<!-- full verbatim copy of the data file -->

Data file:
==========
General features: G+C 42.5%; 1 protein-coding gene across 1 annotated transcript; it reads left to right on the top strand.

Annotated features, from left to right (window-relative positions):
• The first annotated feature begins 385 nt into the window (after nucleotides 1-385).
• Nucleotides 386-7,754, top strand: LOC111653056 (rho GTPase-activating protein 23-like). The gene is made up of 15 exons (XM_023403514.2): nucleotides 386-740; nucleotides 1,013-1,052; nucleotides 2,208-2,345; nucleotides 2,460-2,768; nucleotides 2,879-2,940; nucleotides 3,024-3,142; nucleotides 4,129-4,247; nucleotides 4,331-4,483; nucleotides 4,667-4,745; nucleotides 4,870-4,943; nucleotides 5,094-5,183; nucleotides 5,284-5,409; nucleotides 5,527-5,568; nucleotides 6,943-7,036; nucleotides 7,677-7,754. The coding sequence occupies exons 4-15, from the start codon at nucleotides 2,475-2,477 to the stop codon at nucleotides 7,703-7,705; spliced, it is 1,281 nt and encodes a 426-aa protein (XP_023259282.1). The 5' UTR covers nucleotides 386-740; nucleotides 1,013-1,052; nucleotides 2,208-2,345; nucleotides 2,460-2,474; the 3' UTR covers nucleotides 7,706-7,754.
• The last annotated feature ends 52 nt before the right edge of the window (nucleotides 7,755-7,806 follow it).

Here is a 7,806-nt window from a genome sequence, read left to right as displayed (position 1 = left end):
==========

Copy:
General features: G+C 42.5%; 1 protein-coding gene across 1 annotated transcript; it reads left to right on the top strand.

Annotated features, from left to right (window-relative positions):
• The first annotated feature begins 385 nt into the window (after nucleotides 1-385).
• Nucleotides 386-7,754, top strand: LOC111653056 (rho GTPase-activating protein 23-like). The gene is made up of 15 exons (XM_023403514.2): nucleotides 386-740; nucleotides 1,013-1,052; nucleotides 2,208-2,345; nucleotides 2,460-2,768; nucleotides 2,879-2,940; nucleotides 3,024-3,142; nucleotides 4,129-4,247; nucleotides 4,331-4,483; nucleotides 4,667-4,745; nucleotides 4,870-4,943; nucleotides 5,094-5,183; nucleotides 5,284-5,409; nucleotides 5,527-5,568; nucleotides 6,943-7,036; nucleotides 7,677-7,754. The coding sequence occupies exons 4-15, from the start codon at nucleotides 2,475-2,477 to the stop codon at nucleotides 7,703-7,705; spliced, it is 1,281 nt and encodes a 426-aa protein (XP_023259282.1). The 5' UTR covers nucleotides 386-740; nucleotides 1,013-1,052; nucleotides 2,208-2,345; nucleotides 2,460-2,474; the 3' UTR covers nucleotides 7,706-7,754.
• The last annotated feature ends 52 nt before the right edge of the window (nucleotides 7,755-7,806 follow it).

Here is a 7,806-nt window from a genome sequence, read left to right as displayed (position 1 = left end):